2011 in Film: What To Expect…
For all the great films we’ve had coming out in the past few years, 2011 seems to have a particulary special mix lined up for us. Some look fantastic, some look terrible, some look like pure batshit insanity. But there are several events to look forward to this year.
Particularly for superhero fans, as there are many films of that ilk coming out this year. Because of The Avengers movie being announced for 2012, and the jaw dropping levels of awesome that will bring of itself, some new superheroes need to be brought onto the movie scene to join Iron Man. Thor and Captain America are definitely getting releases this year, and a new Hulk (I know, already?) is being touted for production. Also coming out this year are Ryan Reynolds as the Green Lantern, and what looks to be an incredibly awful piece of tripe called The Green Hornet starring Seth Rogen.
The Harry Potter franchise is set to finish this year too, and fans who were too lazy to read the books will finally get to see how it all ends. For fans with even less taste and sense, the copycat beginning-of-the-end Twilight saga movie will be coming out, and I hope Mr. Pattinson will soon follow suit, just to disappoint the legion of fans he’s built up.
Fans of Matt Damon will get to see him quite a lot this year, and hear him in some cases, when he narrates Inside Job, a documentary about the recent financial collapse. First though, you get to see him play a disillusioned psychic in Hereafter which, from the looks of the trailer, might make me incredibly angry/nauseous. However, the piece most fans are looking forward to is the Coen brothers remake of True Grit. However, I’d much rather see the 1969 original with John Wayne, before attempting to see Damon portray a cowboy.
Now one cowboy film that must be seen this year, if only to be believed, is Cowboys and Aliens. Which is exactly what the titles suggest: An alien spaecship planning to take over the world lands in the Old West in 1873. I…I actually don’t think anything more needs to be said, it is along the same logic that Mega Shark vs. Giant Octopus became so popular.
Other big names coming out this year include Pirates of the Caribbean: On Stranger Tides (a franchise hoping to be more popular now that Bloom and Knightley have departed) and Transformers: The Dark of the Moon (a franchise hoping to keep any semblance of popularity now it has got rid of Megan Fox yet kept Shia Labeouf). Also Cars 2, Kung Fu Panda 2 and Sherlock Holmes 2. You could almost call it the year of the number 2.
However, what I have gathered you all here today for is to review the new Oscar-tipped sensation, The King’s Speech starring; Colin Firth, Geoffrey Rush, Helena Bonham Carter, Michael Gambon and Ramona Marquez (a.k.a the little girl from Outnumbered). It follows the story of Prince Albert (Firth), the Duke of York and later to become King George VI (any who consider that a spoiler, learn some damn history), who suffered from speech impediments. The plot follows him and therapist Lionel Logue (Rush) over the course of the several years up until his speech to the nation on the day that war was declared against Germany in 1939.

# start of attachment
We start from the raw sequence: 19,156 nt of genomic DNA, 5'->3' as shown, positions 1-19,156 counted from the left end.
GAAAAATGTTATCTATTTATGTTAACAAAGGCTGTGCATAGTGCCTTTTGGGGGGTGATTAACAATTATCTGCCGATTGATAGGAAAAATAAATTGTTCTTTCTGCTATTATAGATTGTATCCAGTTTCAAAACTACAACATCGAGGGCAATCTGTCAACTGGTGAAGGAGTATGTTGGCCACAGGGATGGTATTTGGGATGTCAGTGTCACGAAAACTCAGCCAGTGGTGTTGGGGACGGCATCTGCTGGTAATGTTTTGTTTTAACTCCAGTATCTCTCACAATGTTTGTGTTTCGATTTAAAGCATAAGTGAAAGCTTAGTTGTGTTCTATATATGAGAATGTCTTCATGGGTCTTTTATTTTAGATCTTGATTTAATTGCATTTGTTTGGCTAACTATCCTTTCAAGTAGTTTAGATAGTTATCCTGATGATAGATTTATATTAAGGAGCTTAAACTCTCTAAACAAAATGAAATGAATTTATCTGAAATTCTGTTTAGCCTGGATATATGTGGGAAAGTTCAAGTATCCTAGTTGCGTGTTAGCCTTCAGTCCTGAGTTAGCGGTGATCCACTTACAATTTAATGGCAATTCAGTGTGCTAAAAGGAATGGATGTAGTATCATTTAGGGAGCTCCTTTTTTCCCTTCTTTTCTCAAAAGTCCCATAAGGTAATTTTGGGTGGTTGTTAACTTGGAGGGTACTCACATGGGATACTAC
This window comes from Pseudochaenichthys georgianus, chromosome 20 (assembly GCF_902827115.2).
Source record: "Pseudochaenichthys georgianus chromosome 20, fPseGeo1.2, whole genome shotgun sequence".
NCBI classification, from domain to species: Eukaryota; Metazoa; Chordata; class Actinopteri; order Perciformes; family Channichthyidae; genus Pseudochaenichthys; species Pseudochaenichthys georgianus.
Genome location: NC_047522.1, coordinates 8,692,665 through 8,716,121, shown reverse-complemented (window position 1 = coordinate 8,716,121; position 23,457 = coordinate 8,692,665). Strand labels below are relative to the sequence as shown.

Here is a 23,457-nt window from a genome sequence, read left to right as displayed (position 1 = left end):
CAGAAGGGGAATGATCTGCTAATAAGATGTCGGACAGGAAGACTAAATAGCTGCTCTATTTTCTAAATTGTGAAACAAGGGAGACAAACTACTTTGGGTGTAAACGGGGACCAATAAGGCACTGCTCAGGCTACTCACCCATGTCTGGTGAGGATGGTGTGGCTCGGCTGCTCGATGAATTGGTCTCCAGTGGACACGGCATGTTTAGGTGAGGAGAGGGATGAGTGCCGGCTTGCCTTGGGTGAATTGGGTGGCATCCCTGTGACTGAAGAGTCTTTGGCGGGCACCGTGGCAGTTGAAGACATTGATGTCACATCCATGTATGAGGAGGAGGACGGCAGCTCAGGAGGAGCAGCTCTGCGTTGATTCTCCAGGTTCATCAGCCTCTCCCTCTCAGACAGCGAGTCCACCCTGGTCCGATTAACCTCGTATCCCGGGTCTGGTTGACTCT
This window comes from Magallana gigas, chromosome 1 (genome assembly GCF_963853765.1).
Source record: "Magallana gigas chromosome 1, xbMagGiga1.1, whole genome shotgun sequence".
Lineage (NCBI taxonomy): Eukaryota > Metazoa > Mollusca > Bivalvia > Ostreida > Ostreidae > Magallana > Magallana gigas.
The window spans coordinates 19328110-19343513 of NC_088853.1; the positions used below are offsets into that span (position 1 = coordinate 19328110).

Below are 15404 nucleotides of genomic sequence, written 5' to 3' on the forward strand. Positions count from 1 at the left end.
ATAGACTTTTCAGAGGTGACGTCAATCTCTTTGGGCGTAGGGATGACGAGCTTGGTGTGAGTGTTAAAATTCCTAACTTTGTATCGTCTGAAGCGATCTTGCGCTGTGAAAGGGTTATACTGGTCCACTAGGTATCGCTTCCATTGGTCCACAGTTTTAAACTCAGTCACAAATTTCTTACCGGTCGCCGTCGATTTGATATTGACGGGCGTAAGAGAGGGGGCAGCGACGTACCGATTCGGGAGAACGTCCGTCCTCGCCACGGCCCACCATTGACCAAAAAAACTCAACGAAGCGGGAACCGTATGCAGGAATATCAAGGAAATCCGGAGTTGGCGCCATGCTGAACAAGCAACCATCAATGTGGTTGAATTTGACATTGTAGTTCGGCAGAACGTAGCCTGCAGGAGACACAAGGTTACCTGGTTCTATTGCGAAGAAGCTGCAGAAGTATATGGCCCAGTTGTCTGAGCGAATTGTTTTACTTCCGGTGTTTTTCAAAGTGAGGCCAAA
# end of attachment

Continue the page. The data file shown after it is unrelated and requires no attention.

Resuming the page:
Before I hear any moans of, ‘Ohhh, not another costume drama’, let me tell you that I am usually doubtful of their merits. Having grown up in a house that welcomes almost any period/costume drama into its bosom on a fairly constant basis, I know of the genre far too well. And it usually seems to me like a fairly easy ratings winner, to adapt a book or event, add Maggie Smith or Judy Dench in a old style dress and watch the ratings roll in.
But The King’s Speech contains as many belly laughs as quite a few comedies coming out in cinema of the past few years. Where I’ve found many period dramas fell stale, this feels fresh and alive. The script is quick and full of witticisms. And the acting should be worthy of at least 3 Academy Award nominations this year. Colin Firth has won much praise and Oscar buzz for his role, and I couldn’t agree more. The stammer he developed for the role reportedly stayed with him for weeks afterwards, and he pulls off a multitude of emotions superbly well. Geoffrey Rush as a supporting actor bounced wonderfully off of Firth and having more than enough quips of his own. The beauty of the story is the therapist making sure he is on a par with the royal, so as to best befriend him, and the chemistry between the two works better than any partenrship I saw in the past decade. And finally a nod should go to Bonham Carter as doting wife to the Prince/King. She plays a quiet role, but the film would undoubtedly be the poorer for it.
So, there is a variety of films for all cinemagoers this year. I have no idea how any of them will turn out, good or bad. So, I can only give you one tip: go see The King’s Speech.
Posted on January 8, 2011, in Film and tagged Colin Firth, Cowboys and Aliens, Geoffrey Rush, Green Lantern, Helena Bonham Carter, King George VI, Matt Damon, The Avengers, The Kings Speech, True Grit. Bookmark the permalink. Leave a comment.